Social work as a whole is projected to grow by 9 percent by 2031, according to the U.S. Bureau of Labor Statistics. The demand is even stronger for some specific roles, including social workers who specialize in health care or in mental health and substance abuse, says an article in Fortune magazine. These job titles are expected to see job growth of 11 percent.
Mirean Coleman, clinical practice director at NASW, is quoted in the Fortune article and says mental health providers or substance use providers are “very good areas for social workers to focus on right now.”
In addition, the pandemic highlighted an unfulfilled need for mental health and behavioral health services, which created flexibility in the profession. There are more settings in which people can work now, Coleman says. Whereas social workers were previously confined to the geographic areas where they were physically located, now they can serve more communities in a hybrid or online setting.
“This makes it really convenient for social workers to select a job where you have the option of working remotely,” Coleman notes.
Being trans is not a mental illness, a “phase,” or a bid for attention. It is an inborn state like left-handedness, says a letter to the editor published in The Observer newspaper in DeWitt, Iowa.
The writer is NASW Iowa Chapter member Amanda Greubel, who wrote in opposition to the state House of Representatives bill, HF 180. It aims for schools to not take any steps to affirm the gender identity of a student without written permission from that child’s parents or guardians. This bill only applies to students who are transgender.
Schools could not allow these students to use the name, pronouns, or bathroom that correspond to their identity. School staff could not assist students who are struggling with gender identity issues and come to them for help.
“As a social worker and a parent myself, I understand the importance of clear and open communication between parents/guardians and school staff. This should not, however, happen at the expense of the child’s health and safety. Please contact your legislators and ask them to vote no on HF 180 and SSB1145,” she wrote.
Johanna Thomas, PhD, LCSW, an avid volunteer with Moms Demand Action, describes the gun violence epidemic in America as a public health crisis because of its scale, unpredictability, and health consequences.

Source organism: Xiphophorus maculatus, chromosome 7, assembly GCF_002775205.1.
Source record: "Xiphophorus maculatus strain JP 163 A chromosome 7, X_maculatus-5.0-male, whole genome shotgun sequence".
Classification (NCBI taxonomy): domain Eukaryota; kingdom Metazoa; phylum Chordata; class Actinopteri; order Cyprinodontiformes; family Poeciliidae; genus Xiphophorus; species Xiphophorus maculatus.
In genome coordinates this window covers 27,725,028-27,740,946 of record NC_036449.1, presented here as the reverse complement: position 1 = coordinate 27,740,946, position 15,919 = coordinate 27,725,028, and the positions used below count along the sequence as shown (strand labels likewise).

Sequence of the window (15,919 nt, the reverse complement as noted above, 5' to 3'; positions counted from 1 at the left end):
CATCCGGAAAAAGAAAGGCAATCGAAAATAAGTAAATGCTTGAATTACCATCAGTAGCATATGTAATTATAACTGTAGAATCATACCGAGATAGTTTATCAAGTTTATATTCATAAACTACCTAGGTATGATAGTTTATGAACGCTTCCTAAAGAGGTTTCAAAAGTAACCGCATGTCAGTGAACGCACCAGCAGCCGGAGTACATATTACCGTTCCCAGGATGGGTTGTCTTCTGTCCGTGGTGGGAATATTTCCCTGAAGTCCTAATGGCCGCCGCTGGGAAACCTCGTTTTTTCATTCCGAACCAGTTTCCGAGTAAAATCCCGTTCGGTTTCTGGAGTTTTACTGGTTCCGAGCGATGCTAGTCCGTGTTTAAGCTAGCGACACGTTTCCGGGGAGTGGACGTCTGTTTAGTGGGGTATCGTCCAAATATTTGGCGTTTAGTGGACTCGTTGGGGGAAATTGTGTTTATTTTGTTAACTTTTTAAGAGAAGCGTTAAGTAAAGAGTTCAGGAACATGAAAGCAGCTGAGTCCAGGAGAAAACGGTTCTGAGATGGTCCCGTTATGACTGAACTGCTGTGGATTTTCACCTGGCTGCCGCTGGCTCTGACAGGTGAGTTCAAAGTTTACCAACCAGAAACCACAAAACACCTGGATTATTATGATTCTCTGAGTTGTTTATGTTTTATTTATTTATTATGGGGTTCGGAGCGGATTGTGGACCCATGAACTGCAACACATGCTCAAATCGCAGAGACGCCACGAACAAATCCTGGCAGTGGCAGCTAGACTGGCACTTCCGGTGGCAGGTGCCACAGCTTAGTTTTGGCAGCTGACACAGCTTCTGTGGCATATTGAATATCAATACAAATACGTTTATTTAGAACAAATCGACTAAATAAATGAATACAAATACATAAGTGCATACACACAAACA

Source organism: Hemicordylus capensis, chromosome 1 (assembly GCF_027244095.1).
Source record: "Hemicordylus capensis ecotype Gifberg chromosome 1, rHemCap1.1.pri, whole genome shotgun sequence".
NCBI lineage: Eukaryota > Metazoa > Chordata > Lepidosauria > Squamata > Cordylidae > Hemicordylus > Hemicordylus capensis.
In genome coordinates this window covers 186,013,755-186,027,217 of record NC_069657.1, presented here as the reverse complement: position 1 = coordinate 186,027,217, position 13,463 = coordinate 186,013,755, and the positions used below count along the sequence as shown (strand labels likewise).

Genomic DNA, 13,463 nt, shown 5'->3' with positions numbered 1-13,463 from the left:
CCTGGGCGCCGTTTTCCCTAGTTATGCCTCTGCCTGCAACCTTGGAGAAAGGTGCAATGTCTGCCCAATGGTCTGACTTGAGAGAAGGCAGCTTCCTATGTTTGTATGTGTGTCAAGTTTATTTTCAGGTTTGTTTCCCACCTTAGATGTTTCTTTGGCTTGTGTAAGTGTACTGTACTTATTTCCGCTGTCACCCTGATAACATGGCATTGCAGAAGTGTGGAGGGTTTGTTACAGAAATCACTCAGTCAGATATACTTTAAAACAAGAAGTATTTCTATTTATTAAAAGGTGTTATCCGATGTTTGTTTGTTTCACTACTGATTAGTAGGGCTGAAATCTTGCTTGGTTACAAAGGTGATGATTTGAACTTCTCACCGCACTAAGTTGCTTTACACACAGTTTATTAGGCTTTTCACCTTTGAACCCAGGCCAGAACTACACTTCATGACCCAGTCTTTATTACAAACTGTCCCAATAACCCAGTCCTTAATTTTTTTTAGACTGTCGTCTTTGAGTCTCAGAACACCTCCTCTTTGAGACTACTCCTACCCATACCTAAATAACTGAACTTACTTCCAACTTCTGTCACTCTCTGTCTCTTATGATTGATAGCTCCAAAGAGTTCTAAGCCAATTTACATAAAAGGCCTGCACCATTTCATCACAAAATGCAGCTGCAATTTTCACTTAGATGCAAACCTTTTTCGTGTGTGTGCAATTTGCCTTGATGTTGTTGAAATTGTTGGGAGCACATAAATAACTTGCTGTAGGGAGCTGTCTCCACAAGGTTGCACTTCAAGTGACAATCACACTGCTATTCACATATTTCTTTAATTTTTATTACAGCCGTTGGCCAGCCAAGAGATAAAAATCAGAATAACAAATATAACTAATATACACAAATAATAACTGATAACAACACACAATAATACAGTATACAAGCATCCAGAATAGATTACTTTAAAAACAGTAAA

The NASW Arkansas Chapter member and past Arkansas Chapter president, also named the NASW Arkansas 2023 Social Worker of the Year, spoke about this on a panel hosted by Everytown for Gun Safety, the nation’s largest gun violence prevention organization, during National Gun Violence Survivors Week. She was quoted from the panel in Scot Scoop News, a journalism website run by the students of Carlmont High School’s journalism class in Belmont, Calif.
“It’s critical to recognize that survivors of gun violence have been personally impacted in very devastating ways, but we as a nation are also experiencing collective trauma,” said Thomas, associate professor in the School of Social Work at the University of Arkansas.
“Nowhere is safe anymore. Part of understanding is recognizing that this is a public health issue."
How we react to difficult situations can make the problem worse, says NASW Utah Chapter member Erika Behunin, LCSW.
Behunin appeared in the studio of Fox13 in Salt Lake City, Utah, and offered viewers six tips to consider whenever difficult situations arise:
- Acknowledge your pain and allow yourself to feel a variety of emotions.
- Seek support from trusted friends, family and professionals.
- Establish healthy rituals.
- Access and connect to something larger than yourself.
- Focus on what is within your control.
- Seek micro-moments of joy.
When difficult times happen, it can be challenging to see the good, but looking for micro-moments can help, Behunin said.
To read other media stories like these, visit Social Workers Speak.